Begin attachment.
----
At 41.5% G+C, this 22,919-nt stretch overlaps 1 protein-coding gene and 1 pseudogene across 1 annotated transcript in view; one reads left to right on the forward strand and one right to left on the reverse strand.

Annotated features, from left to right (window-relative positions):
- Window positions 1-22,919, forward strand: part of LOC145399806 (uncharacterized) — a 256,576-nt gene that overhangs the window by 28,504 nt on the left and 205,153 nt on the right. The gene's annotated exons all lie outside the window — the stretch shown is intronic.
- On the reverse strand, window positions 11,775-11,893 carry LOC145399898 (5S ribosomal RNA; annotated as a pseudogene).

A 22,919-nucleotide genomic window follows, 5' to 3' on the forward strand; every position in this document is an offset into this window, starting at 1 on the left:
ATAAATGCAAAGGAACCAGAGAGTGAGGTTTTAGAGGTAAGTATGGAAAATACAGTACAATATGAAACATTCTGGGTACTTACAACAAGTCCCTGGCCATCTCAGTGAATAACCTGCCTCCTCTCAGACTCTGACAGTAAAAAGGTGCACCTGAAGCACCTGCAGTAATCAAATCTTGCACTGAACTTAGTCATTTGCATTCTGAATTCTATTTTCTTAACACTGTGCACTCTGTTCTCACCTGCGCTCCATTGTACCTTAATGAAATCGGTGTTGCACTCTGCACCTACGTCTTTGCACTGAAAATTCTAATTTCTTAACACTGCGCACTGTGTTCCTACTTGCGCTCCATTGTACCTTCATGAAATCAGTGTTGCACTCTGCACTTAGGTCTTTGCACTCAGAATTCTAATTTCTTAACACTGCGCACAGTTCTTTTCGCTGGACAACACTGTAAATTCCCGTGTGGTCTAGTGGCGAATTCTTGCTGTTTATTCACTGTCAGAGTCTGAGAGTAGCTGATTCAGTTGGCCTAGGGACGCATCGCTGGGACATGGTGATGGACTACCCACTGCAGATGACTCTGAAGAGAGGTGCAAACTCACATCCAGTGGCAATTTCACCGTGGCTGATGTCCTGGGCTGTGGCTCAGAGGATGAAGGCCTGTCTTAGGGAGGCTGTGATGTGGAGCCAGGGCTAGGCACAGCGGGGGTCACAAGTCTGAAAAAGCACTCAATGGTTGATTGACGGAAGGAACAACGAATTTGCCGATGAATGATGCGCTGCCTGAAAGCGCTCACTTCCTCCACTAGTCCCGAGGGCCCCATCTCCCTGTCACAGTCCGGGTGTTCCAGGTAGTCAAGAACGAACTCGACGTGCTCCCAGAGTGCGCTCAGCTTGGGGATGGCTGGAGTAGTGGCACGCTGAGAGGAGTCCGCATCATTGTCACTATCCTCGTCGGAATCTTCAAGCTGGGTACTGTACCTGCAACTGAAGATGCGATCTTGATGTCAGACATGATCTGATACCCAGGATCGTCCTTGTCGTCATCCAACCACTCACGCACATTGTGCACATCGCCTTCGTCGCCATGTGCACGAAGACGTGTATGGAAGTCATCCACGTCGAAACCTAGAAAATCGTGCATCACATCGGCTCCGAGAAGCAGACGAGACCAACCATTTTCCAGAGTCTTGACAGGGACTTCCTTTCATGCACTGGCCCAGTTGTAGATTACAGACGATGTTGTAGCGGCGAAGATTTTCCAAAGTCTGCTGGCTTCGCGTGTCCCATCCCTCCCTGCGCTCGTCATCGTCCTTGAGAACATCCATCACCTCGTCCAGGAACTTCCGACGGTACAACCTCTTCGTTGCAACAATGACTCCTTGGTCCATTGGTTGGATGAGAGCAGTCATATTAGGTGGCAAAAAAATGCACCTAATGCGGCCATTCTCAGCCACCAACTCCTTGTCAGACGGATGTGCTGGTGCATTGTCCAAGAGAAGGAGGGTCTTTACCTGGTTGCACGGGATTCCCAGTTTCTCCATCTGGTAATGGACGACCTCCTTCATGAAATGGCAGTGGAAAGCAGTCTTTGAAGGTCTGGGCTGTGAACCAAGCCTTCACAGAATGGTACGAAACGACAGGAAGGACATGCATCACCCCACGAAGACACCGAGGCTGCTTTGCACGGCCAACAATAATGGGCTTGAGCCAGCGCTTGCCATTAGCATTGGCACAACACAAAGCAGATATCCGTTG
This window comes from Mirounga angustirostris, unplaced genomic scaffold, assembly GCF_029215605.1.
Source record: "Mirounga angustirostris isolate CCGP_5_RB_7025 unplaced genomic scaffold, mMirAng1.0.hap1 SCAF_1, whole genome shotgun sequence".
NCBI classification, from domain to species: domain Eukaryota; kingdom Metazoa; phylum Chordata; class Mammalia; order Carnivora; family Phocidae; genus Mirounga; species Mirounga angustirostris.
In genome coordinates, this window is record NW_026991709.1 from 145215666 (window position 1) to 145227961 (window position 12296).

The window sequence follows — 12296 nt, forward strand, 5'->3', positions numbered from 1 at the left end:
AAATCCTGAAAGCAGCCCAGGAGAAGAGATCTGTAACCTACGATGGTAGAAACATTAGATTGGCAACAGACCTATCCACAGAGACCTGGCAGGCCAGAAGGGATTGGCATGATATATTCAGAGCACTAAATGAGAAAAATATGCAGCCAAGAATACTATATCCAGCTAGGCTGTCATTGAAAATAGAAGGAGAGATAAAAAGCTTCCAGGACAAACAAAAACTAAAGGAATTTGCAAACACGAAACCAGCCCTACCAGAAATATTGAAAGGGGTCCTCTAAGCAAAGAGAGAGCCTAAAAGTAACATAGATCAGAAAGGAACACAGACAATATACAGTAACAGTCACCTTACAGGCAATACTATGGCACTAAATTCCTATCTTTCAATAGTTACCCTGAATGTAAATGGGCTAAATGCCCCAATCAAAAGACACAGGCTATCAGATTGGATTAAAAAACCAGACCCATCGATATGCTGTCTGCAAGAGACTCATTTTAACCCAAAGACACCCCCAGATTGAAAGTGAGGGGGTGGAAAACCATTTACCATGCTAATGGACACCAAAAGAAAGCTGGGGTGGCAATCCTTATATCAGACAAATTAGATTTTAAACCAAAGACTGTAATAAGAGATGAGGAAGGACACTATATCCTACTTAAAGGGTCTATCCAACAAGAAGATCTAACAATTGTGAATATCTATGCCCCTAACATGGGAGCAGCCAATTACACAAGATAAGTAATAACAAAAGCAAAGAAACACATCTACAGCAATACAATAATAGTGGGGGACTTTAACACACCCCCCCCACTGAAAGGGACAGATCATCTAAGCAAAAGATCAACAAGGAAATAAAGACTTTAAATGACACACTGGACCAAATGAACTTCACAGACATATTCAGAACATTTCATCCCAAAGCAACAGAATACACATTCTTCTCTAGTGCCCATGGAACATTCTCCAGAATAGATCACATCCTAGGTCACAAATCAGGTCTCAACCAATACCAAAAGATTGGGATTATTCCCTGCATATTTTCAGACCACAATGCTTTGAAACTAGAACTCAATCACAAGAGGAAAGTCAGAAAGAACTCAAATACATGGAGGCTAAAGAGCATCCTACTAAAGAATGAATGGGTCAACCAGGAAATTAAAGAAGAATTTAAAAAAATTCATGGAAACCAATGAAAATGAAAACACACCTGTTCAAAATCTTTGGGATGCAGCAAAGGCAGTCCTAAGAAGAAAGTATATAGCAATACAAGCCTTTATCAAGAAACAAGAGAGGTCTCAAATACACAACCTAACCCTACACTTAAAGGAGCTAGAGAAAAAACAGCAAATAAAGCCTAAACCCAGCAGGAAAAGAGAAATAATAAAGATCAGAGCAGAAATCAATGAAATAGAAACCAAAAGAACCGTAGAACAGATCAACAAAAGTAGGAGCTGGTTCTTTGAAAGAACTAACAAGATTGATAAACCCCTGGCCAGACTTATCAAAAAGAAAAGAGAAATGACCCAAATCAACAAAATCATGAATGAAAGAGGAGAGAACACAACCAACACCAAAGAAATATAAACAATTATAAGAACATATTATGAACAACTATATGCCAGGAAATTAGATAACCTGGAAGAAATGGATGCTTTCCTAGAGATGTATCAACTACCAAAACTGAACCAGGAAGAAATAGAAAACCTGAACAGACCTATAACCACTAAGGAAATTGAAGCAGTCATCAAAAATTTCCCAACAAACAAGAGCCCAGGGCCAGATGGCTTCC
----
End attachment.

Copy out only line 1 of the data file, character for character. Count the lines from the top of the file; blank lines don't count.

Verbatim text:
At 41.5% G+C, this 22,919-nt stretch overlaps 1 protein-coding gene and 1 pseudogene across 1 annotated transcript in view; one reads left to right on the forward strand and one right to left on the reverse strand.